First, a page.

Universal will release a DVD of TOUCH OF EVIL with "new collectible O-card packaging" on January 10, 2012 as part of a year long celebration of Universal Studios 100th Anniversary.

From the official press release:

Universal 100th Anniversary Editions: New Packaging

Release Date: 1/10/2012

TOUCH OF EVIL - Theatrical Release: 4/23/1958

SYNOPSIS: Experience Orson Welles' timeless masterpiece, TOUCH OF EVIL, complete and uncut with restored footage for the first time ever!

This exceptional film noir portrait of corruption and morally-compromised obsessions stars Welles as Hank Quinlan, a crooked police chief who frames a Mexican youth as part of an intricate criminal plot.

Charlton Heston plays an honorable Mexican narcotics investigator who clashes with the bigoted Quinlan after probing into his dark past. A memorable supporting cast including Janet Leigh as Heston's inquisitive wife, Akim Tamiroff as a seedy underworld leader, Zsa Zsa Gabor and Marlene Dietrich as an enigmatic gypsy complete this fascinating drama engulfed in haunting cinematography and a magnificently eerie score by Henry Mancini.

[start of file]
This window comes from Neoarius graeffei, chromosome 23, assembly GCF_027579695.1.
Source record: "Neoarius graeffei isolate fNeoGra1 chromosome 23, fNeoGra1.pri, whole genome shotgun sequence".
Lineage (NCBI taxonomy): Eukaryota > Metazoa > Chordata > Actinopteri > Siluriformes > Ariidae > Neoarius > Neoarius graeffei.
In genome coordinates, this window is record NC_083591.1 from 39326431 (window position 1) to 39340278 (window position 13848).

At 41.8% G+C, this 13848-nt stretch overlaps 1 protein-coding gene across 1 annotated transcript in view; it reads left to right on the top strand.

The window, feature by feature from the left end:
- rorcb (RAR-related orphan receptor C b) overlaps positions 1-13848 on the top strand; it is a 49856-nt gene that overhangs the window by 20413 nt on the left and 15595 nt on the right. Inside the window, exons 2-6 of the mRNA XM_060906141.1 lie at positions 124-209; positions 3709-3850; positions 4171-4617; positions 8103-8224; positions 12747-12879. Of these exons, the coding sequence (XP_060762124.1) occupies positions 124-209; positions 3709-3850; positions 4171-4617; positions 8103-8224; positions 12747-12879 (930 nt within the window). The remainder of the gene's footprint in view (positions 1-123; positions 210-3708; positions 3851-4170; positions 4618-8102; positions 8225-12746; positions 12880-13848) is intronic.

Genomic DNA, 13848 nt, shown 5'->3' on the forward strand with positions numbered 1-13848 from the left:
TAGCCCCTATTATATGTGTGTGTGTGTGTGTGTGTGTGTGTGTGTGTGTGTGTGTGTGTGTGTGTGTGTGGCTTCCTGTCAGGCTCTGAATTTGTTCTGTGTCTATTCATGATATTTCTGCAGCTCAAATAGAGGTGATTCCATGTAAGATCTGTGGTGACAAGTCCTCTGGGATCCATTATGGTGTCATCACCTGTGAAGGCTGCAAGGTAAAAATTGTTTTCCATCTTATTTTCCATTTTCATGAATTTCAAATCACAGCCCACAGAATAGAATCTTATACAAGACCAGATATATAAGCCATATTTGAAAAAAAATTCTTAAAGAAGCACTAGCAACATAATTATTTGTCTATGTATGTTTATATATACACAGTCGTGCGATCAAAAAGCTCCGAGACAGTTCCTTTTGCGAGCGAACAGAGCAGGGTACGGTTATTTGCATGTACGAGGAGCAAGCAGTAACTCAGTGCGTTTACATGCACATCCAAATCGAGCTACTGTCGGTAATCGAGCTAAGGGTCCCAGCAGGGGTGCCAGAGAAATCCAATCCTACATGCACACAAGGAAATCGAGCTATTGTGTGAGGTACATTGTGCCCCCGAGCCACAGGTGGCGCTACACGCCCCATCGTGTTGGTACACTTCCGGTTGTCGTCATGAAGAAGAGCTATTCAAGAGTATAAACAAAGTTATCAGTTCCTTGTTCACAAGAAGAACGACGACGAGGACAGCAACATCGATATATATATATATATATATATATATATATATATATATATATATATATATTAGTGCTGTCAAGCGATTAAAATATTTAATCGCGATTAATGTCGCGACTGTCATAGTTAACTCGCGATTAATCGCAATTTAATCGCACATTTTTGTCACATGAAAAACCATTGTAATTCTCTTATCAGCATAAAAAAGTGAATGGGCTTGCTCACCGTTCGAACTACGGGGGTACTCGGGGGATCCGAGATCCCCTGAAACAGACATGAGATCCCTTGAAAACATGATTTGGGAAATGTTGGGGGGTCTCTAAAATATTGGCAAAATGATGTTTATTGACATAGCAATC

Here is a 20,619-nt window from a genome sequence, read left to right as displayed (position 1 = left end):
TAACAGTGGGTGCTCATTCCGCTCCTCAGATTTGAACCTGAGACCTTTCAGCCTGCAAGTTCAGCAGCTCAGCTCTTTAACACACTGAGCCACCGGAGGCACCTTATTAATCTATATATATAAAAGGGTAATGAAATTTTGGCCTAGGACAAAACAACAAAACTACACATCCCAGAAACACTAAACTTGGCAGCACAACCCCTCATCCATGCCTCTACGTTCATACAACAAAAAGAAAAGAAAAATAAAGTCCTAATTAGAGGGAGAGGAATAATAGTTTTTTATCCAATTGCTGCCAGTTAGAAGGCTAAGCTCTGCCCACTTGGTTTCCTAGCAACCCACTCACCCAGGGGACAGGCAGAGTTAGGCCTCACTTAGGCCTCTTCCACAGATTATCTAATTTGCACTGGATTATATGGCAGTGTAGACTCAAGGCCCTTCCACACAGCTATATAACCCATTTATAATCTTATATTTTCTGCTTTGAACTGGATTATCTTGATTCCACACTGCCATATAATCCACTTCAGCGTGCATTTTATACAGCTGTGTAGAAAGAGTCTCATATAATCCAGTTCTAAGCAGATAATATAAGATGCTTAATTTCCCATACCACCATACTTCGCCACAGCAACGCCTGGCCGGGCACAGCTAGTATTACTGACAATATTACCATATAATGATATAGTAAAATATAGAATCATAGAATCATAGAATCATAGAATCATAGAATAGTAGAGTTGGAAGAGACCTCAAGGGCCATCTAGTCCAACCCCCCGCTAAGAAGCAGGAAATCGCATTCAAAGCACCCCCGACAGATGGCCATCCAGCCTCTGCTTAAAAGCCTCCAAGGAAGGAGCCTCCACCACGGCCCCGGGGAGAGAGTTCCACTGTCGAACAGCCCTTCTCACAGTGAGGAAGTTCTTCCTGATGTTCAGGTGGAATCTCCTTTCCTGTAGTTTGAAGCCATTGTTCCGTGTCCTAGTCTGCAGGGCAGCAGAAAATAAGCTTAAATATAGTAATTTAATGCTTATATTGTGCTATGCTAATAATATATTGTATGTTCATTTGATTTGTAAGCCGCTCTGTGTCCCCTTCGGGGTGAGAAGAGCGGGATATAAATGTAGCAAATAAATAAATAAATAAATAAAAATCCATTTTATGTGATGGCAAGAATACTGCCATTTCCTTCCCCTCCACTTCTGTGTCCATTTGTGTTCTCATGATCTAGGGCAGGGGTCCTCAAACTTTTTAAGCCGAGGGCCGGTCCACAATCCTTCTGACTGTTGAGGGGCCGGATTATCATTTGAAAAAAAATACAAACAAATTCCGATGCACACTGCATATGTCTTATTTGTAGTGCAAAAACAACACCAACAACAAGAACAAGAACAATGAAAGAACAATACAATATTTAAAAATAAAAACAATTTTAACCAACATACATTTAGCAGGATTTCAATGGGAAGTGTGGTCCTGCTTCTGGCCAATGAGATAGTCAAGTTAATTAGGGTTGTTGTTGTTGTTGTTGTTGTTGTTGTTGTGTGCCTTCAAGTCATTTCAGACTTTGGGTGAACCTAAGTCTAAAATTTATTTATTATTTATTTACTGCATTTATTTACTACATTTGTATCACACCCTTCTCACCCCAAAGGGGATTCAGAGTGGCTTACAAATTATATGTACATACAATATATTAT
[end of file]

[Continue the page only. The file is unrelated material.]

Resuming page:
New footage? No blu-ray? This seems odd.

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Ashirg
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Re: BD 25 Touch of Evil

#123 Post by Ashirg » Thu Dec 01, 2011 10:08 am

This is just a repackage of 2000 disc. The blurb was the same on that release.

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Roger Ryan
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Re: BD 25 Touch of Evil

#124 Post by Roger Ryan » Thu Dec 01, 2011 3:22 pm

Ashirg wrote:This is just a repackage of 2000 disc. The blurb was the same on that release.
Well, it should be a repackage of the 2008 release I would hope...or maybe the "Theatrical Cut" and "Preview Cut" are being dumped for this issue? Recycling info that is 12 years old in a cut-and-paste press release is pretty sad.

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manicsounds
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Re: BD 25 Touch of Evil

#125 Post by manicsounds » Sat Dec 03, 2011 7:45 pm

Something I couldn't find, does the MoC disc have the Welles 56 page memo included on the Universal DVD?